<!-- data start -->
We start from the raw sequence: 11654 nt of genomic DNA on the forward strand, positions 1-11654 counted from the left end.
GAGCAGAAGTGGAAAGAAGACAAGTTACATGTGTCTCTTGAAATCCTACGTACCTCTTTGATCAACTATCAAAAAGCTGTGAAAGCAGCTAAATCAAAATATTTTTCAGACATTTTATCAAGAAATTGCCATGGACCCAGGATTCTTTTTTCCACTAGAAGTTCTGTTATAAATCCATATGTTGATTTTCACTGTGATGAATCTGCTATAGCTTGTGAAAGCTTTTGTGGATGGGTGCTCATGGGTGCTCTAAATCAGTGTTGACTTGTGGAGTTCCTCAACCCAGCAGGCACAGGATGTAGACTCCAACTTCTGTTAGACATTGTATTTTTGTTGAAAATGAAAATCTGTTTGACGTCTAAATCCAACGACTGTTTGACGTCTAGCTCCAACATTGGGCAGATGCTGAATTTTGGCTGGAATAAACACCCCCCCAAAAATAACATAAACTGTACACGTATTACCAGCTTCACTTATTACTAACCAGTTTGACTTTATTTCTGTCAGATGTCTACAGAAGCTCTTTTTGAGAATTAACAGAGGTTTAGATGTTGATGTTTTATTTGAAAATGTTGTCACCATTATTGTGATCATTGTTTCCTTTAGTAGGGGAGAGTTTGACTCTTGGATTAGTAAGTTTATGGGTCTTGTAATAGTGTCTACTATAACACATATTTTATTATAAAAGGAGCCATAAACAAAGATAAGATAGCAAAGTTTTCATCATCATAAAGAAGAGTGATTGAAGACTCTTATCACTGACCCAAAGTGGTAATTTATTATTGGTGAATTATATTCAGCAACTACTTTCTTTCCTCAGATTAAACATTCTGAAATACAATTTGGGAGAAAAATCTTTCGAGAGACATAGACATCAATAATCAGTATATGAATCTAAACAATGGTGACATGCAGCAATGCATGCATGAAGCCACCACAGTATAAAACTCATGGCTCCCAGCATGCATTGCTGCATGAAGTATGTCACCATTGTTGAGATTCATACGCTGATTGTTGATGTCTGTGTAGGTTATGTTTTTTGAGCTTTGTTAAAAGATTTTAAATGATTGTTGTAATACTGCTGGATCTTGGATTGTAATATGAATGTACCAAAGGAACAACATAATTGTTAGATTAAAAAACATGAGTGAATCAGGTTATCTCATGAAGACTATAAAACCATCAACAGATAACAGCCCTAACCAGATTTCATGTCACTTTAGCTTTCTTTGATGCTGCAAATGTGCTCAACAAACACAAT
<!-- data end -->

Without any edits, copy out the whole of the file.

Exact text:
We start from the raw sequence: 11654 nt of genomic DNA on the forward strand, positions 1-11654 counted from the left end.
GAGCAGAAGTGGAAAGAAGACAAGTTACATGTGTCTCTTGAAATCCTACGTACCTCTTTGATCAACTATCAAAAAGCTGTGAAAGCAGCTAAATCAAAATATTTTTCAGACATTTTATCAAGAAATTGCCATGGACCCAGGATTCTTTTTTCCACTAGAAGTTCTGTTATAAATCCATATGTTGATTTTCACTGTGATGAATCTGCTATAGCTTGTGAAAGCTTTTGTGGATGGGTGCTCATGGGTGCTCTAAATCAGTGTTGACTTGTGGAGTTCCTCAACCCAGCAGGCACAGGATGTAGACTCCAACTTCTGTTAGACATTGTATTTTTGTTGAAAATGAAAATCTGTTTGACGTCTAAATCCAACGACTGTTTGACGTCTAGCTCCAACATTGGGCAGATGCTGAATTTTGGCTGGAATAAACACCCCCCCAAAAATAACATAAACTGTACACGTATTACCAGCTTCACTTATTACTAACCAGTTTGACTTTATTTCTGTCAGATGTCTACAGAAGCTCTTTTTGAGAATTAACAGAGGTTTAGATGTTGATGTTTTATTTGAAAATGTTGTCACCATTATTGTGATCATTGTTTCCTTTAGTAGGGGAGAGTTTGACTCTTGGATTAGTAAGTTTATGGGTCTTGTAATAGTGTCTACTATAACACATATTTTATTATAAAAGGAGCCATAAACAAAGATAAGATAGCAAAGTTTTCATCATCATAAAGAAGAGTGATTGAAGACTCTTATCACTGACCCAAAGTGGTAATTTATTATTGGTGAATTATATTCAGCAACTACTTTCTTTCCTCAGATTAAACATTCTGAAATACAATTTGGGAGAAAAATCTTTCGAGAGACATAGACATCAATAATCAGTATATGAATCTAAACAATGGTGACATGCAGCAATGCATGCATGAAGCCACCACAGTATAAAACTCATGGCTCCCAGCATGCATTGCTGCATGAAGTATGTCACCATTGTTGAGATTCATACGCTGATTGTTGATGTCTGTGTAGGTTATGTTTTTTGAGCTTTGTTAAAAGATTTTAAATGATTGTTGTAATACTGCTGGATCTTGGATTGTAATATGAATGTACCAAAGGAACAACATAATTGTTAGATTAAAAAACATGAGTGAATCAGGTTATCTCATGAAGACTATAAAACCATCAACAGATAACAGCCCTAACCAGATTTCATGTCACTTTAGCTTTCTTTGATGCTGCAAATGTGCTCAACAAACACAAT